Making dough is definitely in my top 3 favorite cooking tasks (the bottom 3 tasks include cutting raw meat, cutting up whole pineapples, and slicing watermelon). The rising, punching, and kneading process is so very manual – a job where you really have to just dig in and get your hands dirty. Some doughs are easier to work with than others and pizza dough is one of the easiest to work with and handle. It’s easy, there are only 5 ingredients, and it always, always turns out great.
This dough is suitable for calzones, pizza baked in the oven, and, my favorite, grilled pizza. It’s a relatively small recipe – it would comfortably feed a family of four, but usually for my crew of 6-8 I double it. You really only need 2 hours start to finish, but if you happen to make it 4 hours ahead of time, that’s fine too (just add another raise). If you make too much, it’s easy to freeze – just roll it into a ball, coat with a thin layer of olive oil, wrap in plastic wrap, and stick it in a ziploc bag.
1 TBSP yeast
1 TBSP sugar
1.5 cups warm water
1/2 tsp salt
3.5 to 4.5 cups flour
1. In the bowl of a stand mixer, stir the water, yeast and sugar together and let sit for about 10 minutes. When the yeast is bubbly and foamy, stir in the salt and begin adding flour, 1 cup at a time, until combined. I typically use about 4.5 cups, but depending on humidity you may need less or more. Once the dough begins to pull away from the sides of the bowl, I add about a half cup more and then let the mixer knead the dough at medium speed for a few minutes, just to make sure all of the flour is incorporated.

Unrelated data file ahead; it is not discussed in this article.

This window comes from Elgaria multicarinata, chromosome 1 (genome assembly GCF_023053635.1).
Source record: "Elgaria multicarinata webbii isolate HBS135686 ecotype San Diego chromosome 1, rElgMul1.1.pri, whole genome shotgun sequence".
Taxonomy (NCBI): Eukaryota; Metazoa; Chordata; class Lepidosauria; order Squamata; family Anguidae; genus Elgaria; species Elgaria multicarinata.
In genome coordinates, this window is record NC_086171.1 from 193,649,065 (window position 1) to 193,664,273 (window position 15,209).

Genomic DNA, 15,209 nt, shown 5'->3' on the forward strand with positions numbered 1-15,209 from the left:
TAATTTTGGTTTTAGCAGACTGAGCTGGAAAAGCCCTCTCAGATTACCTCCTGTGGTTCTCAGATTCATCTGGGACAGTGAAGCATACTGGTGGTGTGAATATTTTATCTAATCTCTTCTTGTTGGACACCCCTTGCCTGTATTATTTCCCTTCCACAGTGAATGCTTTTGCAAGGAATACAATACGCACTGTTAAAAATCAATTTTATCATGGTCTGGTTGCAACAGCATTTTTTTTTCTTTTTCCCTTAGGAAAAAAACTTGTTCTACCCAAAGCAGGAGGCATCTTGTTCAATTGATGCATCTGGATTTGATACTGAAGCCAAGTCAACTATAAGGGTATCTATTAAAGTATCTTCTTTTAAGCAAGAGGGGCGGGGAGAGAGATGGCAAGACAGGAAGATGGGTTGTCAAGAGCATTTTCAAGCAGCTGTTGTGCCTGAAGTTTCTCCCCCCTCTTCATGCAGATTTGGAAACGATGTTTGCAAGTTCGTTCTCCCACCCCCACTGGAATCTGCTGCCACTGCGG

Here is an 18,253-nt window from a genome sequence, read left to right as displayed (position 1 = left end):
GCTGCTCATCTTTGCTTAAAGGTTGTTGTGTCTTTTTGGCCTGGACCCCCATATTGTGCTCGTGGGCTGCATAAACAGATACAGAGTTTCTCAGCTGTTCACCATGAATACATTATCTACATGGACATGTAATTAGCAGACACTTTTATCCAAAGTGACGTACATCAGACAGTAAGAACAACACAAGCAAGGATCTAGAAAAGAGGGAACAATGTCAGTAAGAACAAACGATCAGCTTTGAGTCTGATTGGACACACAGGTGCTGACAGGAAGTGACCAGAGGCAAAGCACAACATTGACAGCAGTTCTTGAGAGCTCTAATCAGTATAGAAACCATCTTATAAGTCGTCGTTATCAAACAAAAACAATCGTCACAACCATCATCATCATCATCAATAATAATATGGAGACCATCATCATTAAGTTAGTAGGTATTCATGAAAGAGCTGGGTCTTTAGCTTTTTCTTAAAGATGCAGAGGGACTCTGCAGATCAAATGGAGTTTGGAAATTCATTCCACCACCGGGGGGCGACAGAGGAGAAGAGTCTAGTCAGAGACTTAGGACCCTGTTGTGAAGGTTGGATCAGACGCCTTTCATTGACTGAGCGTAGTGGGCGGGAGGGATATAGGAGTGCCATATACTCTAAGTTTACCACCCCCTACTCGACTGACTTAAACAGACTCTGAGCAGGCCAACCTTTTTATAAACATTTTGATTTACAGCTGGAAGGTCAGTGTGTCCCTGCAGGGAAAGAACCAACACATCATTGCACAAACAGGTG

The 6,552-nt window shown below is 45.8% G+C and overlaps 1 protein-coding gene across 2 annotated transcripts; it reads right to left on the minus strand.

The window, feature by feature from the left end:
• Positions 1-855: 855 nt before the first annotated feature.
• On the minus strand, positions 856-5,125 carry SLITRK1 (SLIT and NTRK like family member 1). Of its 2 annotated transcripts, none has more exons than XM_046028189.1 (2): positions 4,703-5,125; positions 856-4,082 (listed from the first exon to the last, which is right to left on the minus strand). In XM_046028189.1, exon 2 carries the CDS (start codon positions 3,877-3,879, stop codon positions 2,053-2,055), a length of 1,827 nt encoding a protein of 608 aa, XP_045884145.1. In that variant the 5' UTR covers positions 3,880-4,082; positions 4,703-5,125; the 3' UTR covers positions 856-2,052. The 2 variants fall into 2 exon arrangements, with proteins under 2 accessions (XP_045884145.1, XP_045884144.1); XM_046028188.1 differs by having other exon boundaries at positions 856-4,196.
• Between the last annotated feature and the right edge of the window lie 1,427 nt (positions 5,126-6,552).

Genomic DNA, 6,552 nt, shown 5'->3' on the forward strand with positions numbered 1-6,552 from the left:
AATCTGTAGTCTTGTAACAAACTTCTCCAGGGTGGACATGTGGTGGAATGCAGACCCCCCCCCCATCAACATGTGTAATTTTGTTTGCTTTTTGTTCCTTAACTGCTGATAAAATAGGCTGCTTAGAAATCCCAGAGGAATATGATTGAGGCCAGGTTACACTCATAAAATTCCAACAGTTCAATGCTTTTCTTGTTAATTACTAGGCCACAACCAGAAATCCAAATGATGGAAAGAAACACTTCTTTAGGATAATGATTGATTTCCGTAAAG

2. Manually form the dough into a ball – if you find it sticking to your hands excessively, consider adding a bit more flour. Transfer the dough into a greased bowl, cover it, and move it into a warm spot to rise (in the wintertime I turn my oven to warm and then turn it off and allow my dough to proof in there).
3. After 45 minutes to an hour, when the dough has doubled in bulk, punch it down, reform into a ball and allow to rise again.
4. 45 minutes to an hour after the second rise, when the dough has doubled to tripled again, punch it down and roll out to your desired size. I find that this dough requires ample flouring to avoid sticking to your rolling pin and surface. You could also freeze the dough at this point.
If you plan to grill your crusts, spray each side with olive oil and place the crust directly on the grill. Once the first side is done, flip the crust and quickly arrange the sauce, cheese, and toppings to your liking. Remember that grilled pizza is highly artisanal and traditional aesthetics do not apply.